The two theories on the role of mitochondria in cellular oxygen sensing in the HIF pathway outlined above implicate separate roles for altered levels of ROS and molecular oxygen in the hydroxylase-dependent regulation of HIF activity. In the present review, I would contest that these theories are not necessarily contradictory. As has been proposed by Gerald et al. [43], elevated ROS may mediate their effects in hypoxia on HIF through altered Fenton chemistry, leading to increased accumulation of Fe3+ and decreased Fe2+ availability. This would probably profoundly affect the activity of hydroxylases as they require Fe2+ as a cofactor. Inhibition of mitochondrial ROS production via inhibition of the respiratory chain would, in this case, reverse hypoxia-induced HIF activation by increasing Fe2+ availability, thus facilitating hydroxylase activity and reversing the activation of the HIF pathway.

Applying the oxygen redistribution hypothesis in normoxia, sufficient available non-mitochondrial oxygen is free to facilitate hydroxylase activity in the steady state, maintaining the HIF pathway in a repressed state. Under conditions of hypoxia, the low Km of cytochrome oxidase dictates that virtually all oxygen is consumed by the mitochondria leaving no cytosolic oxygen for HIF hydroxylase activity removing the repression of the pathway leading to stabilization and transactivation of HIF. In this case, mitochondrial inhibition in hypoxia leads to a redistribution of oxygen to the cytoplasm and other cellular compartments where hydroxylases are present, thus reactivating the hydroxylases and causing the cell to fail to sense hypoxia.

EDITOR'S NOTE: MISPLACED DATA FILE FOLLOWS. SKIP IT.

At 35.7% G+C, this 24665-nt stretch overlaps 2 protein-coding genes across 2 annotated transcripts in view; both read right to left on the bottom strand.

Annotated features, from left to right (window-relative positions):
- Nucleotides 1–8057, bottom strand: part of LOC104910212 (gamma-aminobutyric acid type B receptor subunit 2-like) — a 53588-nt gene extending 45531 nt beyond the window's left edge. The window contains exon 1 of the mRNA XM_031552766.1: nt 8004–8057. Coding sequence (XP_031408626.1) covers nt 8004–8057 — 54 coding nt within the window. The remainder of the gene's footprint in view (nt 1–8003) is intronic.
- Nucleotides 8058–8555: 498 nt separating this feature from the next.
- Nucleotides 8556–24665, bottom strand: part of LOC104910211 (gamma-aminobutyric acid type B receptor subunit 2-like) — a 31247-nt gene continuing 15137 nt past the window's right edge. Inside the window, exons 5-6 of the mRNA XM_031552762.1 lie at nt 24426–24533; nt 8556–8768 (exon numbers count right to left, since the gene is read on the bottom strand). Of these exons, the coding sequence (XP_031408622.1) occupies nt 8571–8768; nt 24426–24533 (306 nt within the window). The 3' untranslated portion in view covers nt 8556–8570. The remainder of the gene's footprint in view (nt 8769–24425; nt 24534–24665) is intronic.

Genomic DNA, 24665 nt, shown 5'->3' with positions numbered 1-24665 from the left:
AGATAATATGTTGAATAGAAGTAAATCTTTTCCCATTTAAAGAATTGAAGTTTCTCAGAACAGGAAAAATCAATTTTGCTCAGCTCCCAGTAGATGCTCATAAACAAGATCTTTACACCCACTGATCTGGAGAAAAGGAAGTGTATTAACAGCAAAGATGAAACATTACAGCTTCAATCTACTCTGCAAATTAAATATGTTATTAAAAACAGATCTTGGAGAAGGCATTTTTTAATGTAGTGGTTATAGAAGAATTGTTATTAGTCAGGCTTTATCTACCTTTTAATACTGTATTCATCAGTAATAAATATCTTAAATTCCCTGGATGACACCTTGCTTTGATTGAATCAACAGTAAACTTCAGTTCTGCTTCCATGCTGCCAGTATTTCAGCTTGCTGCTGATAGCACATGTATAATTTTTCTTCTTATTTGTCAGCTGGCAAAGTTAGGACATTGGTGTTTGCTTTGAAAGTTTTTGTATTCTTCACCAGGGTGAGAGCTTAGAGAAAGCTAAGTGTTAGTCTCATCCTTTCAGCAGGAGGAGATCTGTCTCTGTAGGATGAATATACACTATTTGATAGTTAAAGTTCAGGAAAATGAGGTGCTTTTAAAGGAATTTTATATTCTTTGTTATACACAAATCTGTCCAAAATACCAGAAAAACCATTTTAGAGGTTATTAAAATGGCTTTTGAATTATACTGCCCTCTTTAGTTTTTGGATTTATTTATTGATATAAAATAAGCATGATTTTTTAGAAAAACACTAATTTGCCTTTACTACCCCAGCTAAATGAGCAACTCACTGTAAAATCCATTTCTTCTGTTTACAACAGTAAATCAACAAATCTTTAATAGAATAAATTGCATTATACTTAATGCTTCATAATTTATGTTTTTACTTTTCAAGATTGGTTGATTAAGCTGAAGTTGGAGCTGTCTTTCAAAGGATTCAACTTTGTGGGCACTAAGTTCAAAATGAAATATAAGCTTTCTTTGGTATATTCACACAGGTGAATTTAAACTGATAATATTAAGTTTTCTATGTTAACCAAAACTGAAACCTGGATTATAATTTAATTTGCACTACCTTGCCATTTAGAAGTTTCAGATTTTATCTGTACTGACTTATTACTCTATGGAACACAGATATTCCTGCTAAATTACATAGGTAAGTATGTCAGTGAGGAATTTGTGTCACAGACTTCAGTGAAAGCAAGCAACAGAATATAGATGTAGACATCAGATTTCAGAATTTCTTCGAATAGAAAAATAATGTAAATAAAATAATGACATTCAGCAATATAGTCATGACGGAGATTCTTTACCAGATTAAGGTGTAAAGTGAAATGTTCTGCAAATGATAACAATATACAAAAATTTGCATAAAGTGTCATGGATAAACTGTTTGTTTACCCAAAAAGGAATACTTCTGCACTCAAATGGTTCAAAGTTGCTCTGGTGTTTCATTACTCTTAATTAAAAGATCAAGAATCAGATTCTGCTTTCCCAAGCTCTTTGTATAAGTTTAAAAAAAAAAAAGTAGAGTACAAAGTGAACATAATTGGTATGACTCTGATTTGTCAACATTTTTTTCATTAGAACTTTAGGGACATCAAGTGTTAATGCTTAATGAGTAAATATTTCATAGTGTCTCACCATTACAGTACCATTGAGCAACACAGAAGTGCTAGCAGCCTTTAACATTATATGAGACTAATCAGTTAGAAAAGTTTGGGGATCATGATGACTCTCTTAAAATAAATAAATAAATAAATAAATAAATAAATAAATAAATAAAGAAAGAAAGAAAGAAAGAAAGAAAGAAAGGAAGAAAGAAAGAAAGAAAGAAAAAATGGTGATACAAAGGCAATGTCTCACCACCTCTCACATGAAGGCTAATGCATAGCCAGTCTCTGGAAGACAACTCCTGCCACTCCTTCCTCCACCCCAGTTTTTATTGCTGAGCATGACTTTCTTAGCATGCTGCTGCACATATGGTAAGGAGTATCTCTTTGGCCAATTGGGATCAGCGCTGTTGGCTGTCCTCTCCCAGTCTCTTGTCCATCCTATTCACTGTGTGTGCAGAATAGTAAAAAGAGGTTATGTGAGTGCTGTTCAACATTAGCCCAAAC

The following model is proposed (Figure 4). Under conditions of normoxia, ATP production is sufficient to allow physiological function and sufficient excess oxygen is available for non-mitochondrial purposes such as facilitating the activity of hydroxylases, thus maintaining a tonic repression of the HIF pathway. In this state a low level of ROS are produced through the proton leak. As oxygen levels fall and the tissue becomes hypoxic, cytochrome oxidase (as a result of a high affinity for oxygen) consumes virtually all available oxygen rendering non-mitochondrial compartments essentially anoxic leading to decreased hydroxylase activity and activation of the HIF pathway. In tandem with this decrease in oxygen availability, ROS levels in cells increase leading to a shift in Fenton chemistry and a chemical environment which favours the existence of ferric iron (Fe3+). In this case, hydroxylase activity is further inhibited due to the lack of availability of Fe2+. In this case, alterations in available oxygen and Fe2+ may combine to rapidly and effectively inhibit hydroxylase activity thus facilitating the rapid activation of the HIF pathway. Under conditions of hypoxia where mitochondria are inhibited, increased availability of oxygen to non-mitochondrial compartments, along with increased availability of ferrous iron will lead to an efficient re-activation of hydroxylases and repression of HIF activity (Figure 4). In summary, the combined impact of hypoxia on oxygen availability to non-mitochondrial targets (where hydroxylases reside) and ferrous iron availability, both of which critically depend on the level of mitochondrial activity, may be critical events in the signalling pathway linking environmental hypoxia with activation of the HIF pathway.